When I first decided to borrow my friend’s copy of 2014’s DriveClub, I made sure to search up whether or not it had a campaign.
I didn’t want something that forced me to upgrade my car’s aerodynamics and brakes every two races, or an artificially crafted season of me just starting one standalone race after another. And I wasn't looking for an engrossing story set amidst an array of diverse vehicles.
I was looking for a streamlined, structured, and linear racing experience. I was looking for a series of races across a selection of destinations. I was looking for a journey. A journey between player and machine. A journey between player and road.
DriveClub’s narrative is not told through flashy cutscenes or emails on a menu screen, but rather through the cars you drive, and the tracks you race at.
DriveClub Tour is the game's lengthy single-player campaign. It is split into 5-tiers, each with increasing difficulty. The campaign's various events are split into 3 types: races, time trials, and drift challenges. Each event also has objectives. These can range from beating a certain lap-time to finishing in or above a certain position.
Each of these objectives offers up a new challenge, a different test, and something wildly compelling to chase after on the campaign's horizon.
These menial objectives may seem basic on the surface, but they allow for expanses of creative expression from the player. For example, the different lines you can take through a looping downhill corner may shave tenths off your lap time, but it will require you to bend your car's aerodynamics and push its already unstable rear to the limit.
It is through this careful balance of risk vs reward, that the game creates an oddly inter-reliant relationship between the player and the car. You have to put your faith and trust in a piece of machinery, programmed by someone on the other side of the world to behave in a certain way. And the car has to trust you not to overpush its limits to a point where something in the game's physics system snaps, and you're sent spinning off into the trees and rocks that line the side of the road.
So, when you don't lift off the throttle through a particularly fast corner, and the car sticks to the racetrack like a suction cup, the sense of joy and satisfaction is immense. When you come out the other end, your heart having skipped a beat, but with the car still intact and your finger still holding down the throttle, it all pays off.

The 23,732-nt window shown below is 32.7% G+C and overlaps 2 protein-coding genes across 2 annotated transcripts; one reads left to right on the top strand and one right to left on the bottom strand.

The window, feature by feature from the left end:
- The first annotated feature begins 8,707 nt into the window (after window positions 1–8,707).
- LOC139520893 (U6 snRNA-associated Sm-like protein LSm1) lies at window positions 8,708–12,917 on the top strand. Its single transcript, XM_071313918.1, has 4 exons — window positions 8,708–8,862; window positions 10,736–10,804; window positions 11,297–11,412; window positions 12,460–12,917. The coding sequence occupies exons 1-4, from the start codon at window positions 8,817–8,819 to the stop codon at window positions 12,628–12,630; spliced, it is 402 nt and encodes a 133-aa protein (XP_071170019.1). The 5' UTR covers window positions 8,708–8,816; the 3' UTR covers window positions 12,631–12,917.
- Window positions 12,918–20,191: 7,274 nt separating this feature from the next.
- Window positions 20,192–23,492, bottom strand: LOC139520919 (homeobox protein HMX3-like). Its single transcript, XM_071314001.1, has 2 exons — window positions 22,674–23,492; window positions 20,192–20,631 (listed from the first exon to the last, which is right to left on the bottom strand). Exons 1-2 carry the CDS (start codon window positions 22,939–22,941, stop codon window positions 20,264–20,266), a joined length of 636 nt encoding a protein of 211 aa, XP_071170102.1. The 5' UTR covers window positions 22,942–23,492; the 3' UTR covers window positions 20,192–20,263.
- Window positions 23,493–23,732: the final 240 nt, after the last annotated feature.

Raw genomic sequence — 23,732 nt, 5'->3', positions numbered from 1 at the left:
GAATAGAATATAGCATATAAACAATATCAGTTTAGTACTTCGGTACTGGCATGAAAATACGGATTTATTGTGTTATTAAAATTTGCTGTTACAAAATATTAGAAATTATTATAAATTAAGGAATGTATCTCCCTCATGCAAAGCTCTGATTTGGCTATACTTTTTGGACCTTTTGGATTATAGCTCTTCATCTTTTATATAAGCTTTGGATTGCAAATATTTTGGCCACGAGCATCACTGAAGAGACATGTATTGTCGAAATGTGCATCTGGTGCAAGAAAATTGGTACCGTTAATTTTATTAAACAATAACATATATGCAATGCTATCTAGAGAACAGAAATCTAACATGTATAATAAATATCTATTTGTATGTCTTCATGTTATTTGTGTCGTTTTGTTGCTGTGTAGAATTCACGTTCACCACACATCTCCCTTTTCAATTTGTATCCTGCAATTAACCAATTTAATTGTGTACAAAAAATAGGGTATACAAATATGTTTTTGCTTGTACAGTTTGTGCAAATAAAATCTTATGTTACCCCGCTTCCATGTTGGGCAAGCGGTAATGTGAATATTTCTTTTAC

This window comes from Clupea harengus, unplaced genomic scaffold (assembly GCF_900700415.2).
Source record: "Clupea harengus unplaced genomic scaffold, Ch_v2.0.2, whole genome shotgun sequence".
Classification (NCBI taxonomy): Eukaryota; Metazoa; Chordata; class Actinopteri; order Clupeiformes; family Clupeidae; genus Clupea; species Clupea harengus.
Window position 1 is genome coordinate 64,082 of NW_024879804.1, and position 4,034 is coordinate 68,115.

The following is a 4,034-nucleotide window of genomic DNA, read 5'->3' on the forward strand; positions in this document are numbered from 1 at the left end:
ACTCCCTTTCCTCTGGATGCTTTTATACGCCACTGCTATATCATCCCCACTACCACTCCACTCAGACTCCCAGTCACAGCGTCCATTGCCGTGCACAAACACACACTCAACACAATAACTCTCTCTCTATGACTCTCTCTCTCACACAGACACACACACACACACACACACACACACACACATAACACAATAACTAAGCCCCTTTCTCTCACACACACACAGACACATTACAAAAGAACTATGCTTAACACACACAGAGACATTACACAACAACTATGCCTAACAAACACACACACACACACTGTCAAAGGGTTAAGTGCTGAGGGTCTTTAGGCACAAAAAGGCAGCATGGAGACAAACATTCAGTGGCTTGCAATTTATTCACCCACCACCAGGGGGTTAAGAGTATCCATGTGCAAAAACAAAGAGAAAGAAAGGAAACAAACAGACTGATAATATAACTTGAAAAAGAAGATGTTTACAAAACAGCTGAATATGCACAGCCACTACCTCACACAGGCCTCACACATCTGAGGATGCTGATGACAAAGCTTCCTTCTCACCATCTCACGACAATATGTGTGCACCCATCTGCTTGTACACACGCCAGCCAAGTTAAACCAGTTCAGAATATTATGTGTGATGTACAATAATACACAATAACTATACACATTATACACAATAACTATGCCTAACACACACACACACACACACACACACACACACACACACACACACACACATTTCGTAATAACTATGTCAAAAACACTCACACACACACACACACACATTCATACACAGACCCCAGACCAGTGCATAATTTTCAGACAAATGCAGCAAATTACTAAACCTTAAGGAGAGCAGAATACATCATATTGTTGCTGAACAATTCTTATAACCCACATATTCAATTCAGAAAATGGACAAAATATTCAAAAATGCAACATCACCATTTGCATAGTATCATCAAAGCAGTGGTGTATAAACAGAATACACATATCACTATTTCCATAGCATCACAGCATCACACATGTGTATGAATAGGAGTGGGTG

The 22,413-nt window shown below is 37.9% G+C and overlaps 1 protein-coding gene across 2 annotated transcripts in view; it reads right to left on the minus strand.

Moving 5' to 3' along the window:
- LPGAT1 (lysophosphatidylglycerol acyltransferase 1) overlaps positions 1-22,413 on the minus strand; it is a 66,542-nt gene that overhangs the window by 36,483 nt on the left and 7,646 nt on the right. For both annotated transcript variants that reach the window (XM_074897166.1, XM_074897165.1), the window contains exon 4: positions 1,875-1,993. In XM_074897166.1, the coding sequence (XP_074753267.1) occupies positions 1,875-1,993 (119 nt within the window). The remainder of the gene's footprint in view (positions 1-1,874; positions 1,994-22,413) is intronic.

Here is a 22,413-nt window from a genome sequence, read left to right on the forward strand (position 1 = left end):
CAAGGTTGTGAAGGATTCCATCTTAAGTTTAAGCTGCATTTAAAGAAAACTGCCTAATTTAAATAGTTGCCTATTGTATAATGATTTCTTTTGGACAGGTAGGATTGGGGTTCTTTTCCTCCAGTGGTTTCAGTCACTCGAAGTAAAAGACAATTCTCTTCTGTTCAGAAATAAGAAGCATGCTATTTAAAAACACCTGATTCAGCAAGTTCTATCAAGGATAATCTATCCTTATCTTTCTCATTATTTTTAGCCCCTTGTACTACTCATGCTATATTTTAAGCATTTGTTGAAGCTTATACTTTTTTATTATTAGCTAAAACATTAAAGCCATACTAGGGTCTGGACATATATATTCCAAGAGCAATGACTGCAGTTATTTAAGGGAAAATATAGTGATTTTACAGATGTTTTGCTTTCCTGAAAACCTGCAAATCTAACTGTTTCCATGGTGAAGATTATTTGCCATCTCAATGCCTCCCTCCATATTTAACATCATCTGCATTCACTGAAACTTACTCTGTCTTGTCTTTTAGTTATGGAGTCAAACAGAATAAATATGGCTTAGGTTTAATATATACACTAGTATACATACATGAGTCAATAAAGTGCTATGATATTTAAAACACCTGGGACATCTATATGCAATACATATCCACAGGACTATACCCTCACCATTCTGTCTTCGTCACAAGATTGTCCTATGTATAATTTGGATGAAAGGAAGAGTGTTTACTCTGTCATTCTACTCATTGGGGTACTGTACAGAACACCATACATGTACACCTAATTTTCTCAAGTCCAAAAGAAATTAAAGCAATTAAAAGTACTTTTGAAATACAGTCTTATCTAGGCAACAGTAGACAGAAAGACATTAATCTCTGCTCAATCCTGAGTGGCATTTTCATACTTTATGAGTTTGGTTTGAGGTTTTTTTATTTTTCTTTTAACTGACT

Both pieces of the puzzle clicked into place. Both you and your car played the cards you were dealt. Trust between you and your machinery is formed.
Next lap around you'll breeze through the same corner with nothing more than a blink of an eyelid. Because you know the car will handle it, and you are certain you can trust it.
As you progress through the campaign, this trust and relationship builds even more. The car will manoeuvre exactly how you want it to, no longer sliding around when the rain comes and no longer losing the back end under sudden change of direction.
A little more than 5-hours in, and I haven't seen any sort of traditional story mindlessly stuffed into DriveClub's single-player campaign. There are no random twists and meaningless relationships. Nor are there other confusingly placed narrative elements like a map-based menu that is forcefully trying to tell you the tale of the land.
There is also no good narrative with any sort of emotional weight attached to it. But frankly, DriveClub doesn't need any of this.
Because DriveClub tells a tale through its tarmac. And a tale through its machinery.
The only twists I want from a game like DriveClub are chicanes and hairpins, and the only relationships that are worth exploring are the ones that form between me, the cars I drive, and the tracks I race on.
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